Age of Bronze, Vol. 3: Betrayal, Part 1

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9781582408453: Age of Bronze, Vol. 3: Betrayal, Part 1

  • High King Agamemnon lusts to conquer the wealthy city of Troy. On the island of Tenedos, just off the coast of Troy, Achilles leads the attack. When the dust settles, Achilles finds himself one step closer to his tragic fate. Meanwhile, the Trojans prepare their defenses and gather allies. Agamemnon's offer of a peace embassy to King Priam reassures few. War appears inevitable. Even Helen dreads to face what lies ahead for her and everyone she loves or once loved.

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From Publishers Weekly:

Starred Review. In Shanower's latest installment of his monumental, Eisner award–winning retelling of the Trojan War, the Achaean fleet finally arrives at the shore of Troy. Before the war can begin, the story's many vivid characters get another chance to display their natures, including Achilles impulsively pursuing glory, young Troilus yearning over Cressida, Hektor preaching reasonable compromise in an impossible situation, slippery Odysseus orating, and Helen and Paris so besotted with each other and themselves that they'll let kingdoms drift into ruin. Shanower's people are well drawn in more ways than one, so readers can enjoy picking out the postures and expressions of individuals in a crowd scene. Impressive as the black and white art is, some of the panels are crammed with details, just as the pages are filled with text as the characters have their say. Then, readers notice how cleverly Troilus's lovesick funk is treated in repetitious, mostly silent panels—or how subtly the climactic appearance of an Achaean embassy to Trojan King Priam, the last chance to prevent the impending war, is managed with a mixture of closeups and long shots, open line work and encroaching shadows. On all levels, this is a brilliant work. (Jan.)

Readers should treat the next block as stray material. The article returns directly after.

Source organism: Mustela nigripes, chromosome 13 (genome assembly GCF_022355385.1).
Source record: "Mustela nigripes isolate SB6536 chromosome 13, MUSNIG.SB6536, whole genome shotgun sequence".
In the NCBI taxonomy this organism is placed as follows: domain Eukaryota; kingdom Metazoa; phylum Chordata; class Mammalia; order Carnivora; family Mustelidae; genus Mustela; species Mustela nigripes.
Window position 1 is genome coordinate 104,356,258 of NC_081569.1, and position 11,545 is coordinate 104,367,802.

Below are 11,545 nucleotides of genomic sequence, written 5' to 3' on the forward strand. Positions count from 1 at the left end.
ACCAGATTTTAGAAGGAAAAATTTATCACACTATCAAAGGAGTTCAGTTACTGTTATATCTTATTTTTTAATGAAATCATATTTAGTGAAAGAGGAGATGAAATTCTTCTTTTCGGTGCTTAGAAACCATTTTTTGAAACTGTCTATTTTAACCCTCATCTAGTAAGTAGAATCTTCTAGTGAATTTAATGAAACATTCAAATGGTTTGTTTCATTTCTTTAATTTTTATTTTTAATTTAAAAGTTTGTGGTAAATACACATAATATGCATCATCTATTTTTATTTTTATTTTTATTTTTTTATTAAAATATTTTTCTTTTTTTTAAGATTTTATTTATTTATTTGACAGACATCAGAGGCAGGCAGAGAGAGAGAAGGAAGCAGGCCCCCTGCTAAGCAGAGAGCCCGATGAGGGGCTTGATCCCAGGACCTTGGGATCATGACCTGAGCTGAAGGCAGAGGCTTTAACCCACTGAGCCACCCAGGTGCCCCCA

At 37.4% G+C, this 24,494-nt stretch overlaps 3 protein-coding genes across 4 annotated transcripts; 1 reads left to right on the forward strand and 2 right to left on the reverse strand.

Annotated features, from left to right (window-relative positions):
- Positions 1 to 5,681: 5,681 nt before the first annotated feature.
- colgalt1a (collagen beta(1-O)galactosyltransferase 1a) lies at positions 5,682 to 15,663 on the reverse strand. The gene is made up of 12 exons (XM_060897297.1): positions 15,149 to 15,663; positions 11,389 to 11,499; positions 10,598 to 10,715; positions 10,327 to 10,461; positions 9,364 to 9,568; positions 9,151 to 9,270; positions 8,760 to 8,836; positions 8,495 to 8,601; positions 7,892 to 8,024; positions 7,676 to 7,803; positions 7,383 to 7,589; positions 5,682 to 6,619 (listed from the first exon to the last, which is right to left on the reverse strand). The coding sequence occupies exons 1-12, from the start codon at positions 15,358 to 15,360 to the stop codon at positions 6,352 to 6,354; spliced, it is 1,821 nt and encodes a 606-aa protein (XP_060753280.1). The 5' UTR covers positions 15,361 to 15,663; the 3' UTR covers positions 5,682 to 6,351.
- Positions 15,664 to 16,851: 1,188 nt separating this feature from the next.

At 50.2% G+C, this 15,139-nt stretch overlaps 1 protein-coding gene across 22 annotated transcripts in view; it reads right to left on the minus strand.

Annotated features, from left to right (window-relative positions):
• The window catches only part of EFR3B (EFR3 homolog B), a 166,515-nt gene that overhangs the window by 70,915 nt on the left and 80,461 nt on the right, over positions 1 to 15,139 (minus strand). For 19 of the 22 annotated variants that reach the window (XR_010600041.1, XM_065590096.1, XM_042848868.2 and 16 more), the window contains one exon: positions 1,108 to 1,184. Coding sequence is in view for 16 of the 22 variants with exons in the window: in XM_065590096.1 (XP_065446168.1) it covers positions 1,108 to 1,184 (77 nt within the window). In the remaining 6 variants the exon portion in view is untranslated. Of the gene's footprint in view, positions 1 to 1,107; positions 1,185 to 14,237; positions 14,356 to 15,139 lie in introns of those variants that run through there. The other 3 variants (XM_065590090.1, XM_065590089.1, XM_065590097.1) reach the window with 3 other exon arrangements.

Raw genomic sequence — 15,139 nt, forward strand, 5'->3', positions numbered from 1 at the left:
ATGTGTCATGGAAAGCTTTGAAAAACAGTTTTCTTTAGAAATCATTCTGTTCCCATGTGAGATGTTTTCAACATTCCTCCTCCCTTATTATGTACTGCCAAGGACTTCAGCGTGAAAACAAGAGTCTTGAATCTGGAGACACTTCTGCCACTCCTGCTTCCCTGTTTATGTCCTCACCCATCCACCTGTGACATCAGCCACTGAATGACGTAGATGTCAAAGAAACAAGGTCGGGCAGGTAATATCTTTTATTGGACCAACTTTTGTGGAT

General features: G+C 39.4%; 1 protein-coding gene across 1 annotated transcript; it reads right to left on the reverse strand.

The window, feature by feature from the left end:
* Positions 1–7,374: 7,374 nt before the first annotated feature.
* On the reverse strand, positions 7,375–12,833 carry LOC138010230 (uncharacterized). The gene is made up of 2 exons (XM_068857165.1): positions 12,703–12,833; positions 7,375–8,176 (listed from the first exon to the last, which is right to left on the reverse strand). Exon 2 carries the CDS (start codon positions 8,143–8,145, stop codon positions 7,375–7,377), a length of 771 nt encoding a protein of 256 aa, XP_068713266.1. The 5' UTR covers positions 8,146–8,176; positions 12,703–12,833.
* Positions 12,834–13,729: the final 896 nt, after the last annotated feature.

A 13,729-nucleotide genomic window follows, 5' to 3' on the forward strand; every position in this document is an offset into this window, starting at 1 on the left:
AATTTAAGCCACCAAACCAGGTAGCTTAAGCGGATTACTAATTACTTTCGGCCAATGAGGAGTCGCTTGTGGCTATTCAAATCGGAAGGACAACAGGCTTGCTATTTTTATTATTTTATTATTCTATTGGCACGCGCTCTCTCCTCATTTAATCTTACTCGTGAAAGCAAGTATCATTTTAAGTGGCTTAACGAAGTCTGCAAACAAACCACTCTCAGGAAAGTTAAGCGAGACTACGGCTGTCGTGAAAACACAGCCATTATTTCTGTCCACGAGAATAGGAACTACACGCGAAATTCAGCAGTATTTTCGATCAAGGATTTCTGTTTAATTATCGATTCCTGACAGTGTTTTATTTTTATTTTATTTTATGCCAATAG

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From School Library Journal:

Grade 10 Up–The many highlights of this book could read like movie credits: original camera placement and lighting; brisk direction and pacing. There is never a dull drawing, and each one carries the excitement and story forward. Shanower captures Helen's beauty in black-and-white images that are rich in design and fine in line. Helen's character, however, is not so lovingly drawn. Her vanity is matched only by the self-absorption of her second husband, Paris, son of Priam and architect of Troy's downfall. Shanower has a talent for drawing facial expressions, and the smug look on Paris's face has readers rooting for Troy's enemies as expressed by Odysseus's spit-spewing venom. The author skillfully weaves together many characters and story lines. Troilus and Cressida make an appearance in the midst of the oncoming war and are featured in an erotic dream tryst with naked breasts (male and female) and bottoms (male). Betrayal also offers a respectable balance of men loving men to go with the more traditional plotlines of men loving women and men killing men. Given the multitude of plots and characters, it is recommended to have the whole series, which is ongoing, available.–Will Marston, Berkeley Public Library, CA
Copyright © Reed Business Information, a division of Reed Elsevier Inc. All rights reserved.

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